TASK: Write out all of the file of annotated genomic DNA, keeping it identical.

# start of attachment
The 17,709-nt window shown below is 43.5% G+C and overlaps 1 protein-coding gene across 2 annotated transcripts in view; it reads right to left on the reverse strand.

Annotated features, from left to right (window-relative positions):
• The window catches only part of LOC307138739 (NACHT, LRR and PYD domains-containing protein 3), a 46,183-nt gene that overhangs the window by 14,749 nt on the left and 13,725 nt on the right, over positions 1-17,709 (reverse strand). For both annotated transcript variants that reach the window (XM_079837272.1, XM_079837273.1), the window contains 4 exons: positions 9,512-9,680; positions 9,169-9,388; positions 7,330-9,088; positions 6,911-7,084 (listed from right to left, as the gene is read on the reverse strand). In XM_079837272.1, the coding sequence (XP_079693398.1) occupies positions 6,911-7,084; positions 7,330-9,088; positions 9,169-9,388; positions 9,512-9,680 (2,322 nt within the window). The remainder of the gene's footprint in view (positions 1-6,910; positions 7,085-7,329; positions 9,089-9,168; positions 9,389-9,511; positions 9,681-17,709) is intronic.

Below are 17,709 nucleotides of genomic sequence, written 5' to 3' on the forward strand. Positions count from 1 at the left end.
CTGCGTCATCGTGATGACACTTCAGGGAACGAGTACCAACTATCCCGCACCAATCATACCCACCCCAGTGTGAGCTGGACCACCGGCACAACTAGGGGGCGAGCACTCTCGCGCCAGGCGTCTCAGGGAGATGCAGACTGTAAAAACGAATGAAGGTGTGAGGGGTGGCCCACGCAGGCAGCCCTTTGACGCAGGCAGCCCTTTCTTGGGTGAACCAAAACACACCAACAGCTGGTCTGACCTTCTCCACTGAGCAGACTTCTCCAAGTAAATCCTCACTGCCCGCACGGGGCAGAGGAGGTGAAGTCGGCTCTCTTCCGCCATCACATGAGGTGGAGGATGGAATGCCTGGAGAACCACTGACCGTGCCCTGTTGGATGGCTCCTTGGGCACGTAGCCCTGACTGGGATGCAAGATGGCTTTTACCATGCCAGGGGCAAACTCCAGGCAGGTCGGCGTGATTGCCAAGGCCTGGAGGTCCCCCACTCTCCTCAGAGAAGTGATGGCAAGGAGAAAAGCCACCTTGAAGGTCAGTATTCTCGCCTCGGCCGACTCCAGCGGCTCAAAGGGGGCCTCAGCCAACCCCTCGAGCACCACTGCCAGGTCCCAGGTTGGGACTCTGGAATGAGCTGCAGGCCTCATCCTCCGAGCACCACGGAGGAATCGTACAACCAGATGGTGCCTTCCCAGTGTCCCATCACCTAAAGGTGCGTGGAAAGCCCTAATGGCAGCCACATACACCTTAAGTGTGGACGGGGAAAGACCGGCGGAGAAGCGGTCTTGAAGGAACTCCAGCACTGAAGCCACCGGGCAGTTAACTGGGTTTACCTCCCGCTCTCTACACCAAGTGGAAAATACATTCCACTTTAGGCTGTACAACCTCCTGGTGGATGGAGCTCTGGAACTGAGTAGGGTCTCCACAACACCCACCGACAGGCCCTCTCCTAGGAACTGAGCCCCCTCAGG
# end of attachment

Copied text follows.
The 17,709-nt window shown below is 43.5% G+C and overlaps 1 protein-coding gene across 2 annotated transcripts in view; it reads right to left on the reverse strand.

Annotated features, from left to right (window-relative positions):
• The window catches only part of LOC307138739 (NACHT, LRR and PYD domains-containing protein 3), a 46,183-nt gene that overhangs the window by 14,749 nt on the left and 13,725 nt on the right, over positions 1-17,709 (reverse strand). For both annotated transcript variants that reach the window (XM_079837272.1, XM_079837273.1), the window contains 4 exons: positions 9,512-9,680; positions 9,169-9,388; positions 7,330-9,088; positions 6,911-7,084 (listed from right to left, as the gene is read on the reverse strand). In XM_079837272.1, the coding sequence (XP_079693398.1) occupies positions 6,911-7,084; positions 7,330-9,088; positions 9,169-9,388; positions 9,512-9,680 (2,322 nt within the window). The remainder of the gene's footprint in view (positions 1-6,910; positions 7,085-7,329; positions 9,089-9,168; positions 9,389-9,511; positions 9,681-17,709) is intronic.

Below are 17,709 nucleotides of genomic sequence, written 5' to 3' on the forward strand. Positions count from 1 at the left end.
CTGCGTCATCGTGATGACACTTCAGGGAACGAGTACCAACTATCCCGCACCAATCATACCCACCCCAGTGTGAGCTGGACCACCGGCACAACTAGGGGGCGAGCACTCTCGCGCCAGGCGTCTCAGGGAGATGCAGACTGTAAAAACGAATGAAGGTGTGAGGGGTGGCCCACGCAGGCAGCCCTTTGACGCAGGCAGCCCTTTCTTGGGTGAACCAAAACACACCAACAGCTGGTCTGACCTTCTCCACTGAGCAGACTTCTCCAAGTAAATCCTCACTGCCCGCACGGGGCAGAGGAGGTGAAGTCGGCTCTCTTCCGCCATCACATGAGGTGGAGGATGGAATGCCTGGAGAACCACTGACCGTGCCCTGTTGGATGGCTCCTTGGGCACGTAGCCCTGACTGGGATGCAAGATGGCTTTTACCATGCCAGGGGCAAACTCCAGGCAGGTCGGCGTGATTGCCAAGGCCTGGAGGTCCCCCACTCTCCTCAGAGAAGTGATGGCAAGGAGAAAAGCCACCTTGAAGGTCAGTATTCTCGCCTCGGCCGACTCCAGCGGCTCAAAGGGGGCCTCAGCCAACCCCTCGAGCACCACTGCCAGGTCCCAGGTTGGGACTCTGGAATGAGCTGCAGGCCTCATCCTCCGAGCACCACGGAGGAATCGTACAACCAGATGGTGCCTTCCCAGTGTCCCATCACCTAAAGGTGCGTGGAAAGCCCTAATGGCAGCCACATACACCTTAAGTGTGGACGGGGAAAGACCGGCGGAGAAGCGGTCTTGAAGGAACTCCAGCACTGAAGCCACCGGGCAGTTAACTGGGTTTACCTCCCGCTCTCTACACCAAGTGGAAAATACATTCCACTTTAGGCTGTACAACCTCCTGGTGGATGGAGCTCTGGAACTGAGTAGGGTCTCCACAACACCCACCGACAGGCCCTCTCCTAGGAACTGAGCCCCCTCAGG